Column: Colin Kaepernick’s workout was as pointless as the NFL’s fear of him

Colin Kaepernick passes the ball during his workout for NFL personnel Saturday in Atlanta.
(Carmen Mandato / Getty Images)

We didn’t really need the workout, did we?

We didn’t need to see the pictures of how Colin Kaepernick looked, the tweets quoting unnamed NFL scouts, or the livestream showcasing his deep throws. We didn’t need any of this because Kaepernick’s three-year absence from the NFL was never about his ability to play football. Sure, a handful of trolling contrarians and racists quoted some of his more unfavorable stats but as someone who was present for Kaepernick’s last game — one in which he led a fourth-quarter comeback capped by the quarterback running in the game-winning two-point conversion against the Rams — I know it was never about his ability to play.

It was about fear.

So when Kaepernick ended the day by telling NFL scouts “when you go back, tell your owners to stop being scared,” he was indirectly answering the question anyone who watched Mark Sanchez, Matt Barkley, Bryce Petty and a host of other less-than-stellar quarterbacks signed since that game at the Coliseum wondered: Is this the best guy available?

The NFL does a lot of things extremely well, but the one thing it doesn’t do well is handle controversy. From players arrested for domestic violence to the CTE problem to its handling of the fight that broke out at the end of the Cleveland Browns-Pittsburgh Steelers game Thursday, the league’s inability to navigate choppy waters is perhaps the biggest mystery in American sports. Handcuffed by a fear of bad press, the league continues to make exacerbating decisions that prolong stories far beyond what should be their expiration date. Had the NFL properly organized a Kaepernick workout two years ago, this saga would be over. Had the NFL properly defended its players against the verbal attacks of a president who is facing impeachment, this would not be a topic today. Had the NFL not acted in fear when Kaepernick began protesting police corruption and racial injustice, the league would not be viewed as corrupt today … or at least not corrupt on this topic.

Originally I was going to write about how Kaepernick looked on the field because I temporarily tricked myself into believing this was a football topic. But this story is no more about football than Craig Hodges’ absence from the NBA was about basketball. Hodges had won the three-point shooting contest during All-Star weekend for a third consecutive year and was a member of the Chicago Bulls’ championship team in 1992. He shot 37.5% from deep that year and was a career 40% shooter from three-point range. He was cut by the Bulls after that season and not invited to any camp after he showed up to the White House wearing a dashiki and handed President Bush a letter urging him to address the injustices afflicting the black community.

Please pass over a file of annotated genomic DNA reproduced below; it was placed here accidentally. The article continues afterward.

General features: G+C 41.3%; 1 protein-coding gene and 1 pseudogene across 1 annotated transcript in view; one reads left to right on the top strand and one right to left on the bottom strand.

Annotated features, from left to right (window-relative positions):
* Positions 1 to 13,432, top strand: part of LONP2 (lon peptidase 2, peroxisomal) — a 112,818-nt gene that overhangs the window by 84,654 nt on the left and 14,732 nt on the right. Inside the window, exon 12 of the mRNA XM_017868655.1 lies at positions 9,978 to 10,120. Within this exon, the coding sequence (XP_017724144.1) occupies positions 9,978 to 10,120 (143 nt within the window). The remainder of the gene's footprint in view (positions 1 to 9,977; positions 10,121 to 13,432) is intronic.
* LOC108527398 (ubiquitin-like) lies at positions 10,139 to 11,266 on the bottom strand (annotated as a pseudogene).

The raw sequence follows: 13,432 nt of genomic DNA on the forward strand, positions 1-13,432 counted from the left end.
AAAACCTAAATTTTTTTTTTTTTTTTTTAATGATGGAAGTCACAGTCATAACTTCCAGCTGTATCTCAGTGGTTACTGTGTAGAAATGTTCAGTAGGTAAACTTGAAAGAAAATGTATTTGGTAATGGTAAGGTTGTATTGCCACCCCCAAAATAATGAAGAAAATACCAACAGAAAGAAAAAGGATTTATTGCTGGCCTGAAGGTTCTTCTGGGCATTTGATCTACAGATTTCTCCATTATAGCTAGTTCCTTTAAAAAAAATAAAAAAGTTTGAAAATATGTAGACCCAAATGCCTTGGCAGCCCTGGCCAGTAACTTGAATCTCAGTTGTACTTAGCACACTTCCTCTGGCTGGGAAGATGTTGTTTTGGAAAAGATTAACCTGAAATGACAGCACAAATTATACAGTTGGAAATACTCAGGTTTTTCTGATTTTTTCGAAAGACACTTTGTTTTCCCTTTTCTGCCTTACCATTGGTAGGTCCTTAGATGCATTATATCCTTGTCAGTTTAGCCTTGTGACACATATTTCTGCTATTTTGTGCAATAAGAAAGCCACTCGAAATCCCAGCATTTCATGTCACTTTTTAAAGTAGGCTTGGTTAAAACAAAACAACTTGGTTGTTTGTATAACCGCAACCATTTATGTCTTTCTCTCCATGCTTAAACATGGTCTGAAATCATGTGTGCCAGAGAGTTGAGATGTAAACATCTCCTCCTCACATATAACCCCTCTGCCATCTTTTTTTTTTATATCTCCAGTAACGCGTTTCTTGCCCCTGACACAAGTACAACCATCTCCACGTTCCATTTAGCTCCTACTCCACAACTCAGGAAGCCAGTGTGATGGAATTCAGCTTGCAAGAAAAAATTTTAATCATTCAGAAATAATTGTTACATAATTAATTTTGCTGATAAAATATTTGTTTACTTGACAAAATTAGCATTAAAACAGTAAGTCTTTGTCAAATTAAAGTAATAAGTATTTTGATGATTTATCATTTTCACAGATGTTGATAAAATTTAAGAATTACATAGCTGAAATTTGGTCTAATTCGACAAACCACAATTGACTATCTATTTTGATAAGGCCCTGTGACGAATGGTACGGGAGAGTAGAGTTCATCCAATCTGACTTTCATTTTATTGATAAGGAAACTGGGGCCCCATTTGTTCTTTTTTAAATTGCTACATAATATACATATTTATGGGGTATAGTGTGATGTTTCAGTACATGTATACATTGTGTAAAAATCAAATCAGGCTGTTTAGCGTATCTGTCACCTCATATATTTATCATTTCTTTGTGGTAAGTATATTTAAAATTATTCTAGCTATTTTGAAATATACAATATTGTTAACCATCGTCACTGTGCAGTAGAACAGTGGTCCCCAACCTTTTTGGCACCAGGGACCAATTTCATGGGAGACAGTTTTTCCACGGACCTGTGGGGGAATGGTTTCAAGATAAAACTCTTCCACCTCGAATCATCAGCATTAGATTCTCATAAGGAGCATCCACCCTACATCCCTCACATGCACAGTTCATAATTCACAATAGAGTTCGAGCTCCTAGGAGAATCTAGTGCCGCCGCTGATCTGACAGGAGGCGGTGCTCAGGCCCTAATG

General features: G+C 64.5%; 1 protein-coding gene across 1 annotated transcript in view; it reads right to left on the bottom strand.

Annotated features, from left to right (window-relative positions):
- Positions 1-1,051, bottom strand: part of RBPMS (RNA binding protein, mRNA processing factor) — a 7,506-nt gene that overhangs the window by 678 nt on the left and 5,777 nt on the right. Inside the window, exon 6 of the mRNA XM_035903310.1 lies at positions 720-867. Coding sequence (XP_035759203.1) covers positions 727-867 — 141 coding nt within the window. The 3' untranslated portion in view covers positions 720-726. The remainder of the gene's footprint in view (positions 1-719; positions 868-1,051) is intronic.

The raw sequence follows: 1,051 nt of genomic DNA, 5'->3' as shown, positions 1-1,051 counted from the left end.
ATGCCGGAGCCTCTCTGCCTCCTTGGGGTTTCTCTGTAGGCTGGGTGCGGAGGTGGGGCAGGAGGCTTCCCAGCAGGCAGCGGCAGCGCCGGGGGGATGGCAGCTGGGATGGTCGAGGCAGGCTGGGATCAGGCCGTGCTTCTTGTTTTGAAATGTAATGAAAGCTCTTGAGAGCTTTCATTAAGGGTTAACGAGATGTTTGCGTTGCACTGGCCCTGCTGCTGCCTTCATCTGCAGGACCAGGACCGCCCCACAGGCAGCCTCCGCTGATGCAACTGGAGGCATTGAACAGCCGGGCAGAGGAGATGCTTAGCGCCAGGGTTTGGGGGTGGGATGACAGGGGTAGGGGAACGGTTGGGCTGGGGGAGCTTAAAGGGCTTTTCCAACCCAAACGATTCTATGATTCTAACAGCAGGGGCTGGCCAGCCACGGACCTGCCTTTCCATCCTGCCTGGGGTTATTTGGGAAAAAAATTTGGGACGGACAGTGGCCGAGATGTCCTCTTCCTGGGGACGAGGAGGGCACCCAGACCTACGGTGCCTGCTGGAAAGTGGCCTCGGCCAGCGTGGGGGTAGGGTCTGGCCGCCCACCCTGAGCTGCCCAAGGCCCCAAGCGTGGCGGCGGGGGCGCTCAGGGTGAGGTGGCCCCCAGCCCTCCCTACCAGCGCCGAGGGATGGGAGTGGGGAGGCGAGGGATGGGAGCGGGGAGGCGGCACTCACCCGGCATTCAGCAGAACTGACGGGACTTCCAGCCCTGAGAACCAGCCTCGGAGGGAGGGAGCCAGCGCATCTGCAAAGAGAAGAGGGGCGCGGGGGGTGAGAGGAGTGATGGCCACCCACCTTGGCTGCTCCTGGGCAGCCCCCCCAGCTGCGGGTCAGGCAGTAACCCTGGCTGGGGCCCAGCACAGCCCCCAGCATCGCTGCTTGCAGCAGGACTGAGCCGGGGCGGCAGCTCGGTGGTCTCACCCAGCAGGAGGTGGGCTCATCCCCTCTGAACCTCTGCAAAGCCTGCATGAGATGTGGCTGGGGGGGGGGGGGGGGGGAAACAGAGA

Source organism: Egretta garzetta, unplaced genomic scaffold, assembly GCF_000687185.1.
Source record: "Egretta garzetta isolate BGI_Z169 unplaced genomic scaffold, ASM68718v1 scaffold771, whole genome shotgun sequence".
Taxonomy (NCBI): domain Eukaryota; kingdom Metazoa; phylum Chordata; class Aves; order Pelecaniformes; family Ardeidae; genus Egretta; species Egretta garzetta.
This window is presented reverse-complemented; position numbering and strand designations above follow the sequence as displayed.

Sounds familiar?

It’s the soundtrack of the Curt Flood story. It’s the song of Muhammad Ali as well as John Carlos and Tommie Smith or any other athlete who has the audacity to use their platform to remind America of its promise.

Rex Chapman went from playing in the NBA to battling an opioid addiction to stealing from an Apple Store. He’s found new life and purpose on social media.


That’s not to say any of these men are above reproach. Kaepernick’s refusal to vote, particularly when several ballot measures regarding criminal justice reform were on the ballot in California, is not a good look.

Yet significant social change isn’t led by perfection but by willingness. Over the last three years, Kaepernick has proven to be just that — willing. What the NFL needs to do is move past what it thinks it might lose because of his inclusion and instead recognize all that it can gain by being fair. Michael Goodell, brother of NFL Commissioner Roger Goodell, said his older sibling used to “beat the crap out of” those who bullied him for being gay.

“Roger was not Atticus Finch,” he told Time Magazine. Finch is the character from Harper Lee’s “To Kill a Mockingbird.” In the book Finch was willing to fight for social justice but not as apt to get his hands dirty in doing so. For three years, Roger Goodell has been Atticus Finch … let’s see if it changes after Kaepernick’s workout.

Steelers backup quarterback Mason Rudolph had four passes intercepted Thursday. That’s as many as Kaepernick had picked off during his last season in the league. With last season’s MVP, Patrick Mahomes, being a mobile quarterback with a big arm and this year’s MVP race being between two similarly talented quarterbacks, chances are your favorite team could benefit from having a guy whose Mahomes-Lamar Jackson-Deshaun Watson style of play led his team to a Super Bowl appearance.

If this was about football, he would not have been on the free-agent market this long.

His blackballing has nothing to do with the game. It has nothing to do with patriotism anymore than eating a salad swimming in blue cheese dressing has to do with being healthy. It’s all about fear, which is why Kaepernick’s departing words to NFL scouts were so ironic.

Here we have a game built on the backs of gladiators haunted by a fear of having its biggest gladiator on the field.

Sean McVay was the NFL’s hottest coach as he led the Rams to two consecutive NFC West titles. But these days, the Rams are struggling and it’s been a humbling experience.